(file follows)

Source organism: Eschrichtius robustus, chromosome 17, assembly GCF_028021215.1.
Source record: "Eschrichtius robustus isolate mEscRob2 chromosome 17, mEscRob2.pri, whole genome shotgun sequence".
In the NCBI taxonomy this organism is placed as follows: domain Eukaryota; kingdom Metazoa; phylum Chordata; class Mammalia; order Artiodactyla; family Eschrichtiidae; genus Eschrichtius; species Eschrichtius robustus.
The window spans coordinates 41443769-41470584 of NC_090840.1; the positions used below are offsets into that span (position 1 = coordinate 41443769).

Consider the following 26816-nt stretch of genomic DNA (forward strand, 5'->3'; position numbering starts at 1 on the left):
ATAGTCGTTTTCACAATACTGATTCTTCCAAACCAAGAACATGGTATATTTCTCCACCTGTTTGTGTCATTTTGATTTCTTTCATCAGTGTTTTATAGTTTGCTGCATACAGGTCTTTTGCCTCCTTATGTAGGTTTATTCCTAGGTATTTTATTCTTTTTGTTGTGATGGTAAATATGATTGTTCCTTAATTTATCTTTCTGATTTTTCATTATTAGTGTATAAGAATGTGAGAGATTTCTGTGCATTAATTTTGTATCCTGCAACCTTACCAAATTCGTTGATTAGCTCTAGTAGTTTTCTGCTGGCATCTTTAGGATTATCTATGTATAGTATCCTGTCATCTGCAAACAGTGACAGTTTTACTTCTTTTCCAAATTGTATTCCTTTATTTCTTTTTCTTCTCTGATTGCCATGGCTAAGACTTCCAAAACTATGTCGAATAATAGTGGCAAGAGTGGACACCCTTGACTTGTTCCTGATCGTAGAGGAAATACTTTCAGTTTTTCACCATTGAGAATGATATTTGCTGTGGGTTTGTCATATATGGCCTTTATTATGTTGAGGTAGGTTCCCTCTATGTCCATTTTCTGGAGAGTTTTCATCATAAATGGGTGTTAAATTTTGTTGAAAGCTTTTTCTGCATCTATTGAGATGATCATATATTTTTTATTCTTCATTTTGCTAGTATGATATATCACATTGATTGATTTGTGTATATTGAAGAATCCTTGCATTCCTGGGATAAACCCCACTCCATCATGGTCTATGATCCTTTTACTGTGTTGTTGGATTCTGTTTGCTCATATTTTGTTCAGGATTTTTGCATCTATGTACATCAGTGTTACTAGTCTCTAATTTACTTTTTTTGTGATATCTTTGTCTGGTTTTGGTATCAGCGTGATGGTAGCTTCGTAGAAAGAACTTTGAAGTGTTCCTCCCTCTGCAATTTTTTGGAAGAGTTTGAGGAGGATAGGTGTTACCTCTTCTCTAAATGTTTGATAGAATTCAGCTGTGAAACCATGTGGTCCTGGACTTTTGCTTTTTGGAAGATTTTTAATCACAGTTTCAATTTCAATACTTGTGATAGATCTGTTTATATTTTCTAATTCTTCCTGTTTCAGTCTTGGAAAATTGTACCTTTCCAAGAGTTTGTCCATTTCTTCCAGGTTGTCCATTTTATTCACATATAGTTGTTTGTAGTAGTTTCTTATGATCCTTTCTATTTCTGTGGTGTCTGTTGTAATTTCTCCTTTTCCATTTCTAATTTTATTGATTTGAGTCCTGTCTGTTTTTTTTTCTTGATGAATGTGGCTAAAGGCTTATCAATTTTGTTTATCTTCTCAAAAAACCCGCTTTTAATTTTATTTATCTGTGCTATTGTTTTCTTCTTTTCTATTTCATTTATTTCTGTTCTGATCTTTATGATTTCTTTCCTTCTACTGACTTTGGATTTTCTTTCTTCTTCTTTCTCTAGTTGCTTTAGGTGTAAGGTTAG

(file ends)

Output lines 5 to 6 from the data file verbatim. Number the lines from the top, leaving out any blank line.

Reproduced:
Consider the following 26816-nt stretch of genomic DNA (forward strand, 5'->3'; position numbering starts at 1 on the left):
ATAGTCGTTTTCACAATACTGATTCTTCCAAACCAAGAACATGGTATATTTCTCCACCTGTTTGTGTCATTTTGATTTCTTTCATCAGTGTTTTATAGTTTGCTGCATACAGGTCTTTTGCCTCCTTATGTAGGTTTATTCCTAGGTATTTTATTCTTTTTGTTGTGATGGTAAATATGATTGTTCCTTAATTTATCTTTCTGATTTTTCATTATTAGTGTATAAGAATGTGAGAGATTTCTGTGCATTAATTTTGTATCCTGCAACCTTACCAAATTCGTTGATTAGCTCTAGTAGTTTTCTGCTGGCATCTTTAGGATTATCTATGTATAGTATCCTGTCATCTGCAAACAGTGACAGTTTTACTTCTTTTCCAAATTGTATTCCTTTATTTCTTTTTCTTCTCTGATTGCCATGGCTAAGACTTCCAAAACTATGTCGAATAATAGTGGCAAGAGTGGACACCCTTGACTTGTTCCTGATCGTAGAGGAAATACTTTCAGTTTTTCACCATTGAGAATGATATTTGCTGTGGGTTTGTCATATATGGCCTTTATTATGTTGAGGTAGGTTCCCTCTATGTCCATTTTCTGGAGAGTTTTCATCATAAATGGGTGTTAAATTTTGTTGAAAGCTTTTTCTGCATCTATTGAGATGATCATATATTTTTTATTCTTCATTTTGCTAGTATGATATATCACATTGATTGATTTGTGTATATTGAAGAATCCTTGCATTCCTGGGATAAACCCCACTCCATCATGGTCTATGATCCTTTTACTGTGTTGTTGGATTCTGTTTGCTCATATTTTGTTCAGGATTTTTGCATCTATGTACATCAGTGTTACTAGTCTCTAATTTACTTTTTTTGTGATATCTTTGTCTGGTTTTGGTATCAGCGTGATGGTAGCTTCGTAGAAAGAACTTTGAAGTGTTCCTCCCTCTGCAATTTTTTGGAAGAGTTTGAGGAGGATAGGTGTTACCTCTTCTCTAAATGTTTGATAGAATTCAGCTGTGAAACCATGTGGTCCTGGACTTTTGCTTTTTGGAAGATTTTTAATCACAGTTTCAATTTCAATACTTGTGATAGATCTGTTTATATTTTCTAATTCTTCCTGTTTCAGTCTTGGAAAATTGTACCTTTCCAAGAGTTTGTCCATTTCTTCCAGGTTGTCCATTTTATTCACATATAGTTGTTTGTAGTAGTTTCTTATGATCCTTTCTATTTCTGTGGTGTCTGTTGTAATTTCTCCTTTTCCATTTCTAATTTTATTGATTTGAGTCCTGTCTGTTTTTTTTTCTTGATGAATGTGGCTAAAGGCTTATCAATTTTGTTTATCTTCTCAAAAAACCCGCTTTTAATTTTATTTATCTGTGCTATTGTTTTCTTCTTTTCTATTTCATTTATTTCTGTTCTGATCTTTATGATTTCTTTCCTTCTACTGACTTTGGATTTTCTTTCTTCTTCTTTCTCTAGTTGCTTTAGGTGTAAGGTTAG